If a resting state is not detected at block 614, and asystole backup pacing is enabled at block 616, control circuit 80 automatically switches to the temporary asystole backup pacing mode at block 620. If asystole backup pacing is not enabled, “no” branch of block 616, the control circuit 80 remains in the sensing without pacing mode and returns to block 610 to continue utilizing the non-rest asystole detection criteria based on the resting state not being detected at block 614. In other examples, if a different set of resting state asystole detection criteria is used at block 606 than at block 614, the control circuit 80 may return to block 606 for determining if a resting state exists according to a first set of resting state detection criteria after block 614 (“yes” branch) and after block 616 (“no” branch). A first set of resting state detection criteria used at block 606, e.g., time of day only, may be different than a second set of resting state detection criteria used at block 614, e.g., patient activity and/or patient posture in addition to or alternatively to time of day. These different sets of resting state detection criteria allow automatic switching to the temporary asystole backup pacing mode in the event of asystole detection occurring at night according to resting state asystole detection criteria, when the patient is typically at rest, but the patient happens to be upright and/or active and the need for asystole backup pacing is properly indicated.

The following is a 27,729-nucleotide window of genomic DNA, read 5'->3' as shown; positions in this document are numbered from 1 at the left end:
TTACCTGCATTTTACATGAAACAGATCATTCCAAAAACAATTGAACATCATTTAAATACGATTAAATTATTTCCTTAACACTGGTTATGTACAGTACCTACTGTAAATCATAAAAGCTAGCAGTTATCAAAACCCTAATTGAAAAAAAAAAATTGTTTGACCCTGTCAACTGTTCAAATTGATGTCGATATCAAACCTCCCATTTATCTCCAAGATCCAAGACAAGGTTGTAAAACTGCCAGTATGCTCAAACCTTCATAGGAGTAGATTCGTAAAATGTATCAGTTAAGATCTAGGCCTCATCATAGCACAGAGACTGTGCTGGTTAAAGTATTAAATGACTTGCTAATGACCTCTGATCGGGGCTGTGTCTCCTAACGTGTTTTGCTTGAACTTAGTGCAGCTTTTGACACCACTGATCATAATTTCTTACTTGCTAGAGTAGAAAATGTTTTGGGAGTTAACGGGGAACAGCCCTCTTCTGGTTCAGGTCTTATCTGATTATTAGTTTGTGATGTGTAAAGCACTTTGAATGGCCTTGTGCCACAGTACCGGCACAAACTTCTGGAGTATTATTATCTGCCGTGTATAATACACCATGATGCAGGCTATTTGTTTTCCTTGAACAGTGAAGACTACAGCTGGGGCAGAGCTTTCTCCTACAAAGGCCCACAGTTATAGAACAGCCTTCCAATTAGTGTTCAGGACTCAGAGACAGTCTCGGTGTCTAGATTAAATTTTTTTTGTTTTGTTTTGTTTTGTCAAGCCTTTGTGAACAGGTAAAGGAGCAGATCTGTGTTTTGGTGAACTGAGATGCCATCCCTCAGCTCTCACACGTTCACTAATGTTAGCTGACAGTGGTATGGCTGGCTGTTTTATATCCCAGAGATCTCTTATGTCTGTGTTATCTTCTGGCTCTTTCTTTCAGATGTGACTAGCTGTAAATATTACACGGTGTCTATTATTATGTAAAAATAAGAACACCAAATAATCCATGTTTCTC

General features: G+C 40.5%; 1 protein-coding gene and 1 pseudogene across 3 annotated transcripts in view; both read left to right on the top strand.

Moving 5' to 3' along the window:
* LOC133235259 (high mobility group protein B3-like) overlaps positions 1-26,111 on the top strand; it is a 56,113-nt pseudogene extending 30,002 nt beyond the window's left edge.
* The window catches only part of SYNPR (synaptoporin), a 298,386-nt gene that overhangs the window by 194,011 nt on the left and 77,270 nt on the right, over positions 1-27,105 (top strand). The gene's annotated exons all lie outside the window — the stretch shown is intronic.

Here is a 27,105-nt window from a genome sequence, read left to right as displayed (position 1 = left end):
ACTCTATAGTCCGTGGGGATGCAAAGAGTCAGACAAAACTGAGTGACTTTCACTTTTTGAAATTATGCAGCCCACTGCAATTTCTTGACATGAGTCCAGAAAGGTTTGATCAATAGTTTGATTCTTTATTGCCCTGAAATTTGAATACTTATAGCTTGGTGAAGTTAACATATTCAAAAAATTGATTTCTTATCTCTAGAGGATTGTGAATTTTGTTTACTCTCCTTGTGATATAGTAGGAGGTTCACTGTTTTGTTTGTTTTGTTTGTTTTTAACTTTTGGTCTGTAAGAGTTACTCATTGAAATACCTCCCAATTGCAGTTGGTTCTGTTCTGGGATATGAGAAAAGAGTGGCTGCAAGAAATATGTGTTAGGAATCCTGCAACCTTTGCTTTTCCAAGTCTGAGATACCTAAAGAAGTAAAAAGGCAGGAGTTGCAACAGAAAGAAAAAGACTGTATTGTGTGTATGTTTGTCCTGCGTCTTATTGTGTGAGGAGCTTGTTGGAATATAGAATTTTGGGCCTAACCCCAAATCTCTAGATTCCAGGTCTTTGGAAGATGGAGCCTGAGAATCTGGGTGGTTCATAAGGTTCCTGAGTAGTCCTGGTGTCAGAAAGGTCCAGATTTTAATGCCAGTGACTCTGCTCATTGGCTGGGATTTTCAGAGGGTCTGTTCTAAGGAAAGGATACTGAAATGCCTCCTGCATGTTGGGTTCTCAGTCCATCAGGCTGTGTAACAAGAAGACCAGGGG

FIG. 11 is a conceptual diagram of an ICD system that may perform asystole detection and provide an asystole response according to another example. Techniques disclosed herein have been described in conjunction with an ICD system including an implantable medical lead carrying extra-cardiovascular electrodes, but aspects of these techniques may be utilized in conjunction with other cardiac electrical sensing lead and electrode systems. For example, the techniques for detecting asystole and providing a response to detecting the asystole as described in conjunction with the accompanying drawings may be implemented in any implantable or external medical device enabled for sensing cardiac electrical signals, including implantable pacemakers, ICDs or cardiac monitors coupled to transvenous or epicardial leads carrying sensing electrodes; leadless pacemakers, ICDS or cardiac monitors having housing-based sensing electrodes; and external pacemakers, defibrillators, or cardiac monitors coupled to external, surface or skin electrodes.